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In Conversation With... Nicky Harverson, Strategic Lead for Children and Young People at Active Gloucestershire

Next week is School Sports week and we'll be thinking (and posting!) about how we can include all children in physical activity both during School Sports week and once it's finished too. We know how important engaging all children in physical activity is, meeting them where they are and adapting to different skills abilities. An approach that aligns with this persepctive is 'Play Their Way' - We caught up with Nicky Harverson, the Strategic Lead for Children and Young People at Active Gloucestershire, to hear more.


Hi Nicky, thanks so much for taking the time to chat to us about play their way. Can we start by hearing a bit more about you and your roles?


Hi, and thank you for inviting me to chat with you today. I wear several hats so perhaps we start there. I am strategic lead for Children and Young People at an Active Partnership - what that really means day to day is I seek to understand, learn and develop ways to support young people to be more active in their day. My work takes me and my team into many different places, from communities to schools from non-traditional ways of moving to the more traditional sports. I am also a volunteer cycling coach and chair of a local club, supporting riders aged 6 to 18 to enjoy the art of riding a bike.


What’s play their way all about? 


Play Their Way came to my attention a year ago as they started to build momentum around their launch. Their whole ethos with this movement is to encourage, enable and connect more coaches and organisations around the value of child-first coaching. The idea around Play Their Way comes from the UN Rights of the child, that children have a right to be heard, a right to play and a right to develop. When we apply these principles of Voice, Choice and Journey to our work we find that what we do is both elevated and enhanced. Whilst much of the campaign is centered around coaching and coaches it is not a stretch to apply this to the playground or the classroom. We know that from a young age children explore their world through play, role modelling ideas and thoughts, building self efficacy and advocacy through social interactions and asking questions and finding new ways of self expression not just verbally but also through art and movement. 


What might play their way look like in a school, or a classroom?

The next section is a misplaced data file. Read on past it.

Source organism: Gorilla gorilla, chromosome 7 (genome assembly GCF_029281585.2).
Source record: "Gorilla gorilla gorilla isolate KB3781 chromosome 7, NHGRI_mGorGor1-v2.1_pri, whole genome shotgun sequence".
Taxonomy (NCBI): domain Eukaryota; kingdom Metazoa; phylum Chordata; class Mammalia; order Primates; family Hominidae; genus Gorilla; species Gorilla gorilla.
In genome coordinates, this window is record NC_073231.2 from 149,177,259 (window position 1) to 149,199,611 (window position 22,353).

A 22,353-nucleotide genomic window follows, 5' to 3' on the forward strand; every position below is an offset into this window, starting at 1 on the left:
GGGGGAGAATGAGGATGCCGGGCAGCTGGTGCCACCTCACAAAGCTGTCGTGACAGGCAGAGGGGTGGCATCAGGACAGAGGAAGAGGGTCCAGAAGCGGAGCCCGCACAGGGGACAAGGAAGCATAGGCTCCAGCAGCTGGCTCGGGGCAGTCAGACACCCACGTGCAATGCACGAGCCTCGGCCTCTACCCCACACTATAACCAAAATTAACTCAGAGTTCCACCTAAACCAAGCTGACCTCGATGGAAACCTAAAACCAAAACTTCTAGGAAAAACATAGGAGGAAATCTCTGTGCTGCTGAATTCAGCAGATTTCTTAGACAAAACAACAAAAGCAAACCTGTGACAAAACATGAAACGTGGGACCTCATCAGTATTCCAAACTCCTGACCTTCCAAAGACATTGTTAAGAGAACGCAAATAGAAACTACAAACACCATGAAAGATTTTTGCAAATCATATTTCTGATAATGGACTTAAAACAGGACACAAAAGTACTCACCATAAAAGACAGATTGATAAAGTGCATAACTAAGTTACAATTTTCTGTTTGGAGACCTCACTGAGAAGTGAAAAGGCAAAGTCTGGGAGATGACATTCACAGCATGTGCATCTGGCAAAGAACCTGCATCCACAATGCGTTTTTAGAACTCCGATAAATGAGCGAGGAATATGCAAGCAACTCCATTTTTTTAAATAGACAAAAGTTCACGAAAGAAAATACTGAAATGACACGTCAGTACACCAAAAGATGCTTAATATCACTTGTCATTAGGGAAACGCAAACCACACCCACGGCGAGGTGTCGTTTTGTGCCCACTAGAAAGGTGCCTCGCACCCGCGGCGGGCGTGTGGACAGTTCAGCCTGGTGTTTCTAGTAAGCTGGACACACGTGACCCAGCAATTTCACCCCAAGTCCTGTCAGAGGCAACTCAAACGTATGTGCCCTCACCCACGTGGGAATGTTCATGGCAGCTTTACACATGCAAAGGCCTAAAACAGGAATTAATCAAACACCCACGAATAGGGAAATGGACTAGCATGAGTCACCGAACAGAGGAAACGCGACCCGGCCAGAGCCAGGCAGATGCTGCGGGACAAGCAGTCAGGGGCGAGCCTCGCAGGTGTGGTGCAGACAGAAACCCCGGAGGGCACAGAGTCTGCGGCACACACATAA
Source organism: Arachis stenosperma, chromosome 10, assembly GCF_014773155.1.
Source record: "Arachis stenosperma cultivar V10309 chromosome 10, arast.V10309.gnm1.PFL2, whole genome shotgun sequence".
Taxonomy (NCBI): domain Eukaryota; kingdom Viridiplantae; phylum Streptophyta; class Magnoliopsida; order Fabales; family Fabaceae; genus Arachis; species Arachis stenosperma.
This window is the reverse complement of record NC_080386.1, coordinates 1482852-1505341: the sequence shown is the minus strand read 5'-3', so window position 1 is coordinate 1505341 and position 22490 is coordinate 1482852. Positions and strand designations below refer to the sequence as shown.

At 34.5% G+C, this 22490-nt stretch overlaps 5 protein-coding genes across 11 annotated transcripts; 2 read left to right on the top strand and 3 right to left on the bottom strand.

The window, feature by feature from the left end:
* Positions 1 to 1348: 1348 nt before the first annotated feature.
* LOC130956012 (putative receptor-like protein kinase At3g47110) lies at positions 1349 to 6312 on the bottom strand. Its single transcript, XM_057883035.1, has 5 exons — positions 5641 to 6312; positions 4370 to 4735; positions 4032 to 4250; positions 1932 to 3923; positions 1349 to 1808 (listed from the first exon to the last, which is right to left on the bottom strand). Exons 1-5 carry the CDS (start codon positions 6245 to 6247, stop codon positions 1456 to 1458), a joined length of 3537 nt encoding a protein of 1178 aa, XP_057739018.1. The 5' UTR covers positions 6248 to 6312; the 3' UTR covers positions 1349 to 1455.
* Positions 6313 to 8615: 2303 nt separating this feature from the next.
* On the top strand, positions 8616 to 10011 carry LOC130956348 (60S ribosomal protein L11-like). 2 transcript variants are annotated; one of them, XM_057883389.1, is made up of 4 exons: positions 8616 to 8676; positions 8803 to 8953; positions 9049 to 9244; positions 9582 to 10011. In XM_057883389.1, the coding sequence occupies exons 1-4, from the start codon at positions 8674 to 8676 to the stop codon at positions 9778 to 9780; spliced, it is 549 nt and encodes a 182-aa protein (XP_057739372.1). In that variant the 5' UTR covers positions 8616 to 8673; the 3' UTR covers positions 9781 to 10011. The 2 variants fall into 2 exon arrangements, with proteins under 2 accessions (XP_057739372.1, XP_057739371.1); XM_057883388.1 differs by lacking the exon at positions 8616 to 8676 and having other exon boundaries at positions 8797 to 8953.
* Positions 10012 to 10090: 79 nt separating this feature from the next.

I think there are so many ways a school can embody Play Their Way, as voice, choice and journey is a way of being in any environment. When someone is included, not just invited in but feels included they are more likely to engage and enjoy what they are doing. When it comes to busy brain breaks, which I think are an amazing little pot of joy when it comes to putting movement into a school day, you can start by asking the children what they want to do - this could be anything from in the moment asking a student to pick an animal to be, right through to having a little board at the front that children can write down their ideas for todays breaks as they arrive in the morning. Their voice and choice in movement is a start. You might even give over an active break to the children to fully run - get them at the front to lead the session.


Why is play their way so important for primary-school aged children? 


Enabling a young person to find their voice is the most powerful thing we can do. When children are afraid to speak out for what they want they may feel their thoughts, ideas and opinions are not valid. It may also be the only place they are heard, so this safe space to share and explore enables them to develop. When it comes to play that is the space they can really grow, building their ideas into something tangible or learning how things don't always work the way they want and figuring out another way. I think sport and physical activity can really help develop this. PE is a space where we can do more for our children, working out how a young person wants to move and explore is just as effective as teaching the rules of a game. But at primary it could be any game, it doesn't have to be rounders or cricket, it could crounders where you mix the games and create a hybrid that helps children develop their own rules, still keeping the movement patterns in the game with throwing, catching, running and hitting - but it doesn't need the same structure. 


Do you have any top tips, for teachers or teaching staff who are thinking about adopting a play their way approach?


Start with what you already know and begin adapting from there.  So if you already ask your children what they want, perhaps take it the next step and see if they are interested and willing to deliver for themselves, to take ownership and control. From experience I know that I am always developing this, the more I know about the children I work with the more I am able to adapt my work. They take the lead when they feel trusted and they only trust when you really get to know them.


I also think that time spent developing a game for themselves creates so much more enjoyment and positivity than trying to enforce predefined rules - at some point they will need to learn the rules of a game, but at a young age they can simply play at moving - this will create a life long love of moving.


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So many fab bits of insight in there from Nicky, thank you so much for your time! If you're interested in learning more about 'Play Their Way' you can visit their website here, you can listen to a podcast recorded with Nicky here too.


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